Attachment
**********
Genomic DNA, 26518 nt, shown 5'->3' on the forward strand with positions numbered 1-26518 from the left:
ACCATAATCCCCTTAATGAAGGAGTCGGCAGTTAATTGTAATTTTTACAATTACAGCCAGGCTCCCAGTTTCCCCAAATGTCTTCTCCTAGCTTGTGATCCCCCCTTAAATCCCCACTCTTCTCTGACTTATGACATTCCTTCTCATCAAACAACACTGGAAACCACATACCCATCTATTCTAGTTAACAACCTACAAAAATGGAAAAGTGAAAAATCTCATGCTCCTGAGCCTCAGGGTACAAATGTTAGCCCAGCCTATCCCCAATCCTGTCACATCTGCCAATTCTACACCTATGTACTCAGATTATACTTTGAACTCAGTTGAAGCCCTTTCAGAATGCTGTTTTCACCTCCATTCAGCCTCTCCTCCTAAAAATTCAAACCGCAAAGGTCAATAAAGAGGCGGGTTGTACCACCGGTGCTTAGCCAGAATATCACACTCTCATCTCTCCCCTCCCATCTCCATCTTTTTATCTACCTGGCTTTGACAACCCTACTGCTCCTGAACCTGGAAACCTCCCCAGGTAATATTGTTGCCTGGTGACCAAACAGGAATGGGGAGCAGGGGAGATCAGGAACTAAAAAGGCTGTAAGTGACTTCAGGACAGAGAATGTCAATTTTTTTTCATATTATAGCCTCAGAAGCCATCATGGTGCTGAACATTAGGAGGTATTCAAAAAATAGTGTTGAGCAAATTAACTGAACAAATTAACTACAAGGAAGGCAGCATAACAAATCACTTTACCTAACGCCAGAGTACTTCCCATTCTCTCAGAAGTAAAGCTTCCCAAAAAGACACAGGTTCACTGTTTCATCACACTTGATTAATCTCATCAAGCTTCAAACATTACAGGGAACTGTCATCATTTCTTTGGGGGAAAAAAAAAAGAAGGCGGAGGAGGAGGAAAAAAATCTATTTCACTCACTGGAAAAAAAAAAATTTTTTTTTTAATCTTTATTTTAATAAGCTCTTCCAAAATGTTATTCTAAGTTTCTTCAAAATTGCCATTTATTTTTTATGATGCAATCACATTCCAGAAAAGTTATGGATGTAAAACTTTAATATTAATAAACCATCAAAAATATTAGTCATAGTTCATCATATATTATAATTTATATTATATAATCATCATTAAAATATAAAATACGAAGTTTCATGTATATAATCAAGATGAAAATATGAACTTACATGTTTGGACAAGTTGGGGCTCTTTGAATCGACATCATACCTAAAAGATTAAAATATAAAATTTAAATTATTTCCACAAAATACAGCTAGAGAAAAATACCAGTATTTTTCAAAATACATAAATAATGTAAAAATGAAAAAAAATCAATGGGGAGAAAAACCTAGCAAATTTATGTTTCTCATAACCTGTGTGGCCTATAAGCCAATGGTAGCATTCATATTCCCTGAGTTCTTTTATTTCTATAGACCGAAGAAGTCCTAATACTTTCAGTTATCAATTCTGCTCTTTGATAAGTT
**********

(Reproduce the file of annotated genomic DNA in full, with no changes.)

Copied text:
Genomic DNA, 26518 nt, shown 5'->3' on the forward strand with positions numbered 1-26518 from the left:
ACCATAATCCCCTTAATGAAGGAGTCGGCAGTTAATTGTAATTTTTACAATTACAGCCAGGCTCCCAGTTTCCCCAAATGTCTTCTCCTAGCTTGTGATCCCCCCTTAAATCCCCACTCTTCTCTGACTTATGACATTCCTTCTCATCAAACAACACTGGAAACCACATACCCATCTATTCTAGTTAACAACCTACAAAAATGGAAAAGTGAAAAATCTCATGCTCCTGAGCCTCAGGGTACAAATGTTAGCCCAGCCTATCCCCAATCCTGTCACATCTGCCAATTCTACACCTATGTACTCAGATTATACTTTGAACTCAGTTGAAGCCCTTTCAGAATGCTGTTTTCACCTCCATTCAGCCTCTCCTCCTAAAAATTCAAACCGCAAAGGTCAATAAAGAGGCGGGTTGTACCACCGGTGCTTAGCCAGAATATCACACTCTCATCTCTCCCCTCCCATCTCCATCTTTTTATCTACCTGGCTTTGACAACCCTACTGCTCCTGAACCTGGAAACCTCCCCAGGTAATATTGTTGCCTGGTGACCAAACAGGAATGGGGAGCAGGGGAGATCAGGAACTAAAAAGGCTGTAAGTGACTTCAGGACAGAGAATGTCAATTTTTTTTCATATTATAGCCTCAGAAGCCATCATGGTGCTGAACATTAGGAGGTATTCAAAAAATAGTGTTGAGCAAATTAACTGAACAAATTAACTACAAGGAAGGCAGCATAACAAATCACTTTACCTAACGCCAGAGTACTTCCCATTCTCTCAGAAGTAAAGCTTCCCAAAAAGACACAGGTTCACTGTTTCATCACACTTGATTAATCTCATCAAGCTTCAAACATTACAGGGAACTGTCATCATTTCTTTGGGGGAAAAAAAAAAGAAGGCGGAGGAGGAGGAAAAAAATCTATTTCACTCACTGGAAAAAAAAAAATTTTTTTTTTAATCTTTATTTTAATAAGCTCTTCCAAAATGTTATTCTAAGTTTCTTCAAAATTGCCATTTATTTTTTATGATGCAATCACATTCCAGAAAAGTTATGGATGTAAAACTTTAATATTAATAAACCATCAAAAATATTAGTCATAGTTCATCATATATTATAATTTATATTATATAATCATCATTAAAATATAAAATACGAAGTTTCATGTATATAATCAAGATGAAAATATGAACTTACATGTTTGGACAAGTTGGGGCTCTTTGAATCGACATCATACCTAAAAGATTAAAATATAAAATTTAAATTATTTCCACAAAATACAGCTAGAGAAAAATACCAGTATTTTTCAAAATACATAAATAATGTAAAAATGAAAAAAAATCAATGGGGAGAAAAACCTAGCAAATTTATGTTTCTCATAACCTGTGTGGCCTATAAGCCAATGGTAGCATTCATATTCCCTGAGTTCTTTTATTTCTATAGACCGAAGAAGTCCTAATACTTTCAGTTATCAATTCTGCTCTTTGATAAGTT